On Facebook, Caroline Miles told us: “Watching my lightweight chair unceremoniously fall onto the tarmac from the top of the conveyor belt… has scarred the flying experience forever. The ground crew simply didn’t care.”

Watch Channel 4 News tonight at 7pm for more on this story

However, another Facebook user, Gillian Upton Holmes, had a better experience on a flight a few weeks ago.

“Everything went very smoothly. We were fast-tracked through Stansted, my son could stay in his chair until he was lifted into his aeroplane seat. Very efficient and careful teams of mobility support workers at both airports,” she said.

“I was impressed, and have confidence to fly again, having avoided doing so for years as I felt it would be too complicated, especially with a budget carrier. Communicating precisely what you need with all concerned is crucial though.”

Watch: Tanvi Vyas of the Muscular Dystrophy Campaign’s Trailblazers group talks about air travel for disabled people.

Key issues

One of the key problems is that regulations vary between airlines and countries. Moreover, a recent judgement found that UK disability discrimination laws do not apply once the plane is actually in the air. Another problem is compensation and insurance – often wheelchair insurance does not cover air travel because the risks of damage are too great, and compensation is limited by international law at a limit far lower than the cost of most wheelchairs.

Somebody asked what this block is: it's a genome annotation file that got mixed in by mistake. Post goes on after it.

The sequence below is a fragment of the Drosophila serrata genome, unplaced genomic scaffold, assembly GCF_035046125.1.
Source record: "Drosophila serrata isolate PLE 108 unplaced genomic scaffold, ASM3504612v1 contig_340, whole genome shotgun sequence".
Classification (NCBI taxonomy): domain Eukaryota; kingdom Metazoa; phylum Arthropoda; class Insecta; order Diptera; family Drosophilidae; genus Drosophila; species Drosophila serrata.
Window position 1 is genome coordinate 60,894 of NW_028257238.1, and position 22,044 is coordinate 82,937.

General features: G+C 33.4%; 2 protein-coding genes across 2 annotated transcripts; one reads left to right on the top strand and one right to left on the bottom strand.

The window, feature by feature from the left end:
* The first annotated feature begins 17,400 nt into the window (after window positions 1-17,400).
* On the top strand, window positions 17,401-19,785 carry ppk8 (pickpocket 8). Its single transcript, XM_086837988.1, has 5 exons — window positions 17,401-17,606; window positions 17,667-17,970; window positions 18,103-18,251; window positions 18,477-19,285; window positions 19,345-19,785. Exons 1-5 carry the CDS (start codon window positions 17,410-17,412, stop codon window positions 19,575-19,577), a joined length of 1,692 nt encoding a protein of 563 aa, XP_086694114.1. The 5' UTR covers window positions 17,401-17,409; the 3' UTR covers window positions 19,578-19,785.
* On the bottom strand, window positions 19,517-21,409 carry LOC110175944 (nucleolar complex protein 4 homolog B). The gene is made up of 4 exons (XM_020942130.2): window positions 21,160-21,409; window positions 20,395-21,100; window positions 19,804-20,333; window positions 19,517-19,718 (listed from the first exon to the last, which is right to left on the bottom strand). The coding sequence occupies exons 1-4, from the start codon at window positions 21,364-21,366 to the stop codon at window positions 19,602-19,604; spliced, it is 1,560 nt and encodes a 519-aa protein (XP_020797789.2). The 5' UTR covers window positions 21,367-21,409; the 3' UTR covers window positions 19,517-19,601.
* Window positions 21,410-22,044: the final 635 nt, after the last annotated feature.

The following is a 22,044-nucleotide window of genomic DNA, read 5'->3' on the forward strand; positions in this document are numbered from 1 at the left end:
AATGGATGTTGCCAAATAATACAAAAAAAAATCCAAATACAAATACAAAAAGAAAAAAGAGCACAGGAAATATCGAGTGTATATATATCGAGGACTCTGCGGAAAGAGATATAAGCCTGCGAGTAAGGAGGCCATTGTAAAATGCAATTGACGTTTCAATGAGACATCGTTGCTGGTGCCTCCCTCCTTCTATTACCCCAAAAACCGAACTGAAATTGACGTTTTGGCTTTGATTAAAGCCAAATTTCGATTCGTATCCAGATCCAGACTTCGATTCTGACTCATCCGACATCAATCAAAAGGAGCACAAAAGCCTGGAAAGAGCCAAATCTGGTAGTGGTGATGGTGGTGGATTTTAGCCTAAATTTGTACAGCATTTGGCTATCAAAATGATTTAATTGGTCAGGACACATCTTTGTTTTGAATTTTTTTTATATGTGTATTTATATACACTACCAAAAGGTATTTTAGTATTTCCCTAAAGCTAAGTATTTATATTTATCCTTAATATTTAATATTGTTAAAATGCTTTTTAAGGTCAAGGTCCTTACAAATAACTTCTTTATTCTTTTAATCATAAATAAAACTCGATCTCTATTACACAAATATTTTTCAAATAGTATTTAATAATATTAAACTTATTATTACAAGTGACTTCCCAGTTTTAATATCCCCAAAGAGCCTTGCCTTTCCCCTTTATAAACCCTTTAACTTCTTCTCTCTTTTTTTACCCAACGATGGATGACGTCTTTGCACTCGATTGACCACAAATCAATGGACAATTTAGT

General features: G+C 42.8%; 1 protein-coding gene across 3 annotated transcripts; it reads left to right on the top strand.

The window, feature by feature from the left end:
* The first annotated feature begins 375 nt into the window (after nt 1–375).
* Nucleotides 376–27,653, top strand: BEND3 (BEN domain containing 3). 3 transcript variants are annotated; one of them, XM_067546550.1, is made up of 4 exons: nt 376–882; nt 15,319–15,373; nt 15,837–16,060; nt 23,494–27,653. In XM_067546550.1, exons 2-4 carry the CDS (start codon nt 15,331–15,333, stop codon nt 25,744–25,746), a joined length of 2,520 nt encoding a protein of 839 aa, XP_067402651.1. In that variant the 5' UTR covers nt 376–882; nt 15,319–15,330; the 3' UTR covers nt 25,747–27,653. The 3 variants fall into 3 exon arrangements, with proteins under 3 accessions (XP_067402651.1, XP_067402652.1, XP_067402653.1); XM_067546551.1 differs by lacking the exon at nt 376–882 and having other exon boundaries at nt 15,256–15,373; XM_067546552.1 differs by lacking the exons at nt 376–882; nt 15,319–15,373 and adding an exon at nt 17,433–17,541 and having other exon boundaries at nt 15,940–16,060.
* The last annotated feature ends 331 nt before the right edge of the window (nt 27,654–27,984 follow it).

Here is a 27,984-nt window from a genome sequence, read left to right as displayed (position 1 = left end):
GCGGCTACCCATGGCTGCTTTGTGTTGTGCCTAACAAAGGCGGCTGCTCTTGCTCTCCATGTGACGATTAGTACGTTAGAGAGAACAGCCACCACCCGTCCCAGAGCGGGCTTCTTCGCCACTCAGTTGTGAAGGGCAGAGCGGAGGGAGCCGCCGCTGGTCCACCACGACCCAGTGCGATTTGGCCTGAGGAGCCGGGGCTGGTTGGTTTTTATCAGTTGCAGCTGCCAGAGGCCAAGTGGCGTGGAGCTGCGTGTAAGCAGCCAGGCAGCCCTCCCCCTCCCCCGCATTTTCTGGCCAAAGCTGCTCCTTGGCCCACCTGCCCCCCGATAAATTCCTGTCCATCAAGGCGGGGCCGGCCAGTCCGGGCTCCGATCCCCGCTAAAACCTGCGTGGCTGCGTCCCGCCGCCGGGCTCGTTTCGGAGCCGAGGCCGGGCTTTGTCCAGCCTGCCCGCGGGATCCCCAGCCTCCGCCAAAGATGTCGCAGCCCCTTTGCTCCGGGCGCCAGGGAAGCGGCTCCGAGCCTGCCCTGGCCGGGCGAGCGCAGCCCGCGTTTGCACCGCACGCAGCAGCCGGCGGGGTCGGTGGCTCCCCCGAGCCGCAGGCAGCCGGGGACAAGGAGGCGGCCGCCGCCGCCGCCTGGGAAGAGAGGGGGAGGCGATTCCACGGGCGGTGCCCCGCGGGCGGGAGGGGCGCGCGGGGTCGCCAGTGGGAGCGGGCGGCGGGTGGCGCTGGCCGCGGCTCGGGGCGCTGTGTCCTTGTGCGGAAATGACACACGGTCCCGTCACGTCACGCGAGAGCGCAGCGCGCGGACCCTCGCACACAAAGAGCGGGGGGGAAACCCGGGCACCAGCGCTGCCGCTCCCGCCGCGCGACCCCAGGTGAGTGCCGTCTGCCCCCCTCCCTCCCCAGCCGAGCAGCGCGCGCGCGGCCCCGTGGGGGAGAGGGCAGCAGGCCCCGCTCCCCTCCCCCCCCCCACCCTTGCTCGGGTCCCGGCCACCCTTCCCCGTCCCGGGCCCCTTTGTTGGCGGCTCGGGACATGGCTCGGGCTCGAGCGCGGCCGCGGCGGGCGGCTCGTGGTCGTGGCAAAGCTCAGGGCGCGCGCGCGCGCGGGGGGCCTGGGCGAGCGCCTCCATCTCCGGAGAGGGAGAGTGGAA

There are EU guidelines – a new version was published in June this year, ahead of the Olympic and Paralympic Games. At the time though, the European Commission warned that disabled air travellers were still facing “unjustified refusals” from airlines.

The guidelines show that disabled passengers are allowed to have two pieces of “mobility equipment” transported without charge, but they also clarify that passengers should advise airports and airlines of their disability at least 48 hours ahead.